African Development Bank President visits Ethiopia

African Development Bank President Adesina Akinwumi visits Ethiopia and discussed on development related topics with Prime Minister of Ethiopia Abiy Ahmed.

“The two have met on Thursday in the capital Addis Ababa. I am delighted to visit Ethiopia and be with you Prime Minister Abiy Ahmed. I am amazed with the development and transformation of the country & proud of the $1.7 billion financing of the African Development Bank in Ethiopia. Thank you so much for your wonderful hospitality,” twitted Adesina Akinwumi.



Prime Minister Abiy Ahmed on his part also posted on his official twitter page: “My extreme pleasure to welcome to Ethiopia Dr. Akinwumi Adesina, African Development Bank (AfDB) President, Africa’s true son and #Ethiopia’s partner.”

African Development Bank has been one of the major financier of infrastructure and development projects in Ethiopia ranging from road network to electricity projects within Ethiopia and connecting with its neighbors such as, Kenya.

AfDB assessment of Ethiopia’s economy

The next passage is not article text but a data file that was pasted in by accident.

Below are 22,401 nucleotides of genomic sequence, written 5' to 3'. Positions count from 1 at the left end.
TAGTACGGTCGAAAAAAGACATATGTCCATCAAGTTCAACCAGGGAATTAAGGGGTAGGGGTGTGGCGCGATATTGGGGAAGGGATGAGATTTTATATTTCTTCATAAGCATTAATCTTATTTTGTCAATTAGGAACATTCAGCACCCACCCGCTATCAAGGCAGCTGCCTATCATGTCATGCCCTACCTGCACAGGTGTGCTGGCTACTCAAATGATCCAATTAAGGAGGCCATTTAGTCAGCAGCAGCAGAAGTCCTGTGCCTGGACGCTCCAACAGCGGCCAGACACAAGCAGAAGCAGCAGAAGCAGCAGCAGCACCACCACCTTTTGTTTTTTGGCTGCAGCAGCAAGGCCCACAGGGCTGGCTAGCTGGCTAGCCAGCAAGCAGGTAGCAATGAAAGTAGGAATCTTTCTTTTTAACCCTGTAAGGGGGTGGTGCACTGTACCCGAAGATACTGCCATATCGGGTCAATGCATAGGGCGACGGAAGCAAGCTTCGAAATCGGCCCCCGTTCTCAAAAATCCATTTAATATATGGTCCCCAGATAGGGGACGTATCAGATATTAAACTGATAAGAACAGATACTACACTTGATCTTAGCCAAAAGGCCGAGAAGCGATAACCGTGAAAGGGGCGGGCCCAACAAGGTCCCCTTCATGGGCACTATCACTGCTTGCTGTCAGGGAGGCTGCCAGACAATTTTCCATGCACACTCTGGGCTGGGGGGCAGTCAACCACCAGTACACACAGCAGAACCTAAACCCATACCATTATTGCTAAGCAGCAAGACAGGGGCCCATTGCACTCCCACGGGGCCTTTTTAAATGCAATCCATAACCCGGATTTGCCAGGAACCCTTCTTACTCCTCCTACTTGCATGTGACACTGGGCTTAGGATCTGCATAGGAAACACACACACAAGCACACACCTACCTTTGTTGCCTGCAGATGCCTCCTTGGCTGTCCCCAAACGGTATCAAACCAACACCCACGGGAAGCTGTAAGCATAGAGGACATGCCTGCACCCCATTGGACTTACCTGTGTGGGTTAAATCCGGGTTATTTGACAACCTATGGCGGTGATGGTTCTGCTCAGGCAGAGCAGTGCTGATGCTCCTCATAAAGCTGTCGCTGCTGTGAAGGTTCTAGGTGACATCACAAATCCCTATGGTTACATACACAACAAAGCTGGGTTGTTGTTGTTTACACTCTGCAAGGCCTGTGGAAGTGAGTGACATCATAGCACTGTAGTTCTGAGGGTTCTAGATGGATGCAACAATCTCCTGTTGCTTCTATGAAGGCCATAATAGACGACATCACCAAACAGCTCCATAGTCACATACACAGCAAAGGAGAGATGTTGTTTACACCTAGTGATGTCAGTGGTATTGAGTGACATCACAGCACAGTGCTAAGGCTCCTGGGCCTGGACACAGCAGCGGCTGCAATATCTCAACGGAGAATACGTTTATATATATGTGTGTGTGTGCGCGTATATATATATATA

Ethiopia’s financing requirements are significant given its large physical and social infrastructure needs and low tax-to-GDP ratio, which averaged 10% from 2017 to 2020. The primary deficit plus debt service was estimated at nearly 4% of GDP.

As of June 2020, total public debt was about 57% of GDP, slightly more than half of which was external. Since 2017, Ethiopia has been classified at high risk of public debt distress due to weak export performance coupled with increased import-intensive public infrastructure investments.

Outlook and risks

The medium-term economic outlook is contingent on the resolution of the COVID–19 crisis, the pace of the economic recovery, and such other shocks as civil strife and climate change. Real GDP growth in 2021 is projected to fall to 2%, then recover to about 8% in 2022, led by a rebound in industry and services. Monetary policy is expected to remain flexible in response to the government’s financing requirements.



Increased use of open-market operations is expected to reduce inflation gradually. The fiscal deficit is projected to increase as tax policy reforms are delayed due to COVID–19. The current account is likely to deteriorate in 2021 before improving in 2022 as service exports gradually pick up. The key downside risks to the economic outlook include low investor confidence, in part due to sporadic domestic conflicts, weakness in global growth, and climate change.